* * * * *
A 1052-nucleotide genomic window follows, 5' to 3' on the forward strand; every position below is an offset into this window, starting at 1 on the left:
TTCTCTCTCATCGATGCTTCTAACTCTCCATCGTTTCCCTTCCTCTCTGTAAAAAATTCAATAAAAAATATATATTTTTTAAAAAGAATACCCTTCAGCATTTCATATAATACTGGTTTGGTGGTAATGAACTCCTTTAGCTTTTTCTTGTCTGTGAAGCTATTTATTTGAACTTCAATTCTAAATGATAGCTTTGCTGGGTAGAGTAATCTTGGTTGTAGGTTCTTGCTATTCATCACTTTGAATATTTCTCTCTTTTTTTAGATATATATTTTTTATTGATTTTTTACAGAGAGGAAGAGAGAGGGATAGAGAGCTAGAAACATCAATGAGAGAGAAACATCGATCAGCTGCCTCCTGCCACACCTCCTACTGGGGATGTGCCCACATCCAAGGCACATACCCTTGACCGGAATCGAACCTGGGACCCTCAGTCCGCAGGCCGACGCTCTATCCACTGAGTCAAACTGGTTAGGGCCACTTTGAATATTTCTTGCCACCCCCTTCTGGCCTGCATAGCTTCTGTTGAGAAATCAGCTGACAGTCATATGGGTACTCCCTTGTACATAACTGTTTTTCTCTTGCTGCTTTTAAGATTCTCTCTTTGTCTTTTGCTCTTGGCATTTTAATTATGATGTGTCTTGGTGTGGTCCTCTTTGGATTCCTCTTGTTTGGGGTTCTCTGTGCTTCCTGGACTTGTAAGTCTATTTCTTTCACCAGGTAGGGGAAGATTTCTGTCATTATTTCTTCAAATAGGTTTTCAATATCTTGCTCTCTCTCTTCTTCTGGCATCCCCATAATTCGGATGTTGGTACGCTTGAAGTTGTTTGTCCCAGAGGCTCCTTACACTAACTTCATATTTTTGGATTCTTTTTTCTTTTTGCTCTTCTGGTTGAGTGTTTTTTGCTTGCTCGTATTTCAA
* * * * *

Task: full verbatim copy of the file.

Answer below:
A 1052-nucleotide genomic window follows, 5' to 3' on the forward strand; every position below is an offset into this window, starting at 1 on the left:
TTCTCTCTCATCGATGCTTCTAACTCTCCATCGTTTCCCTTCCTCTCTGTAAAAAATTCAATAAAAAATATATATTTTTTAAAAAGAATACCCTTCAGCATTTCATATAATACTGGTTTGGTGGTAATGAACTCCTTTAGCTTTTTCTTGTCTGTGAAGCTATTTATTTGAACTTCAATTCTAAATGATAGCTTTGCTGGGTAGAGTAATCTTGGTTGTAGGTTCTTGCTATTCATCACTTTGAATATTTCTCTCTTTTTTTAGATATATATTTTTTATTGATTTTTTACAGAGAGGAAGAGAGAGGGATAGAGAGCTAGAAACATCAATGAGAGAGAAACATCGATCAGCTGCCTCCTGCCACACCTCCTACTGGGGATGTGCCCACATCCAAGGCACATACCCTTGACCGGAATCGAACCTGGGACCCTCAGTCCGCAGGCCGACGCTCTATCCACTGAGTCAAACTGGTTAGGGCCACTTTGAATATTTCTTGCCACCCCCTTCTGGCCTGCATAGCTTCTGTTGAGAAATCAGCTGACAGTCATATGGGTACTCCCTTGTACATAACTGTTTTTCTCTTGCTGCTTTTAAGATTCTCTCTTTGTCTTTTGCTCTTGGCATTTTAATTATGATGTGTCTTGGTGTGGTCCTCTTTGGATTCCTCTTGTTTGGGGTTCTCTGTGCTTCCTGGACTTGTAAGTCTATTTCTTTCACCAGGTAGGGGAAGATTTCTGTCATTATTTCTTCAAATAGGTTTTCAATATCTTGCTCTCTCTCTTCTTCTGGCATCCCCATAATTCGGATGTTGGTACGCTTGAAGTTGTTTGTCCCAGAGGCTCCTTACACTAACTTCATATTTTTGGATTCTTTTTTCTTTTTGCTCTTCTGGTTGAGTGTTTTTTGCTTGCTCGTATTTCAA